The San Francisco Bay area-based health care giant Kaiser Permanente has announced in a press release that it is “investing $2 million in research to prevent gun injuries and death.” In a Washington Post article, co-leader of the new Kaiser Permanente Task Force on Firearm Injury Prevention David Grossman, MD, MPH was quoted as saying “the problem now is we really don’t have evidence to know what’s effective and what works” to prevent gun-related injury.
This statement should immediately raise questions about Dr. Grossman’s qualifications. Or his motivations.
If he is truly “a nationally recognized leader in gun injury prevention research”, as Kaiser’s press release states, he would know that firearm injury research has been robust and ongoing since at least the 1980s.
Grossman’s lament is a familiar meme. It’s part of a two-decade campaign of disinformation by medical anti-gun activists who have slimmer wallets since Congress revoked funding for gun control advocacy at the Centers for Disease Control and Prevention (CDC).
We actually know a great deal about gun injuries, how they occur, who are by far the greatest perpetrators of criminal gun injuries and deaths, and how to prevent gun injuries. That Dr. Grossman, like his Washington Post interviewer who got the story about the CDC defunding wrong (the Washington Post seems to have a problem getting that story right), doesn’t know about this research is troubling, at the very least.
And that is putting it gently, judging from Kaiser Permanente’s past history of “gun violence” activism. Kaiser has a long track record of supporting gun control, both in its funding of gun control organizations and in its own patient education literature. In the 1990s, when gun control zealots mistakenly thought everyone was on their side, Kaiser snuggled up to Physicians for Social Responsibility (PSR), a left-wing gun prohibitionist doctor group.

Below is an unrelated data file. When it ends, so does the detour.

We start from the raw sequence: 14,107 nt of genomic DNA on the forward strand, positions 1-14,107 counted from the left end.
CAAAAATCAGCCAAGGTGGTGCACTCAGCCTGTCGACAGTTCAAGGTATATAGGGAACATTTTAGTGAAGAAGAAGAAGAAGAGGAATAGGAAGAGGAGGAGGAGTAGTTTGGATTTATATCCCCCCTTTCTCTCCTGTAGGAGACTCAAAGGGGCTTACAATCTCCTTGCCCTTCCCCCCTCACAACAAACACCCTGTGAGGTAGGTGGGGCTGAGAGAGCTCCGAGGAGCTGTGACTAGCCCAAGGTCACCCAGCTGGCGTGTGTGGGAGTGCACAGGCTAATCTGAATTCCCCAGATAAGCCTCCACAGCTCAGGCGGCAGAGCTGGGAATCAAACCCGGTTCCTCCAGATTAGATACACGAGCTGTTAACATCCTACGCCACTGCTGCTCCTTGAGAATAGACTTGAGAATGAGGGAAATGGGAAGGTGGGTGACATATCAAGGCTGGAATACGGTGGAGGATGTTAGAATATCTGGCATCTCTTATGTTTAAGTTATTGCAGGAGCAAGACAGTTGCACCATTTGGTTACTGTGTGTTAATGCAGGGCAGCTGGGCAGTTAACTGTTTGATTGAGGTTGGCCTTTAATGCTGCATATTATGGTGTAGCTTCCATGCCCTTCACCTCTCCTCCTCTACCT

Since the 1990s, PSR’s national organization seems to have backed off its war on gun owners, though some local chapters of PSR still actively campaign against firearm civil rights. But in the 1990s the national group’s campaign against the Second Amendment was front and center. PSR was among the first medical groups to urge doctors to exploit their position of trust to propagandize their patients against gun ownership.
In a mid-1990s print handout from the Los Angeles chapter of PSR, for example, Dr. Murray L. Katcher urges doctors to tell patients “Consider making your home gun-free” and “Bullets [sic] should be locked and stored in a place separate from the gun.” The latter is a common safety recommendation from authorities like the NRA. It’s at best misguided, however, to recommend only this approach without acknowledging the balance that needs to be struck between a need for tactical deployability of a firearm and preventing accidents or other misuse of the firearm. Not addressing this reality reveals most medical gun control activists as ignorant or just naive about the realities of gun ownership and use. Never mind that it exposes them not just as tone deaf, but overtly antagonistic to America’s culture and political tradition of the right to keep and bear arms.
Kaiser gave financial and public relations support to two of its own staff physicians who were PRS leaders (their Los Angeles chapter’s website still lists one, Jimmy Hara, MD on the board of directors), going so far as to let Kaiser’s medical director co-host a highly publicized February 1996 gala charity event for PSR in Beverly Hills.
Kaiser also gave money to a San Francisco-based gun control organization, Physicians for a Violence-Free Society, one of whose founders, Patricia Salber, MD was herself a Kaiser doctor.
Kaiser placed posters in patient exam rooms and waiting rooms carrying prejudiced messages hostile to gun ownership (see: Poster 1, Poster 2, Poster 3 and Poster 4). Two of the posters even urge Kaiser Health Plan members to purge their homes of guns—in effect, to give up their civil right to have guns.
The official Kaiser Permanente message to parents was further hammered home in a patient advice web page (accessed May 12, 1997) for healthy child visits (ages 10-12 years) to the doctor: “The safest thing is NOT to have a gun in your home, especially not a handgun.” The original text was in boldface type and is the first item in a bulleted list of tips titled “What You Can Do.”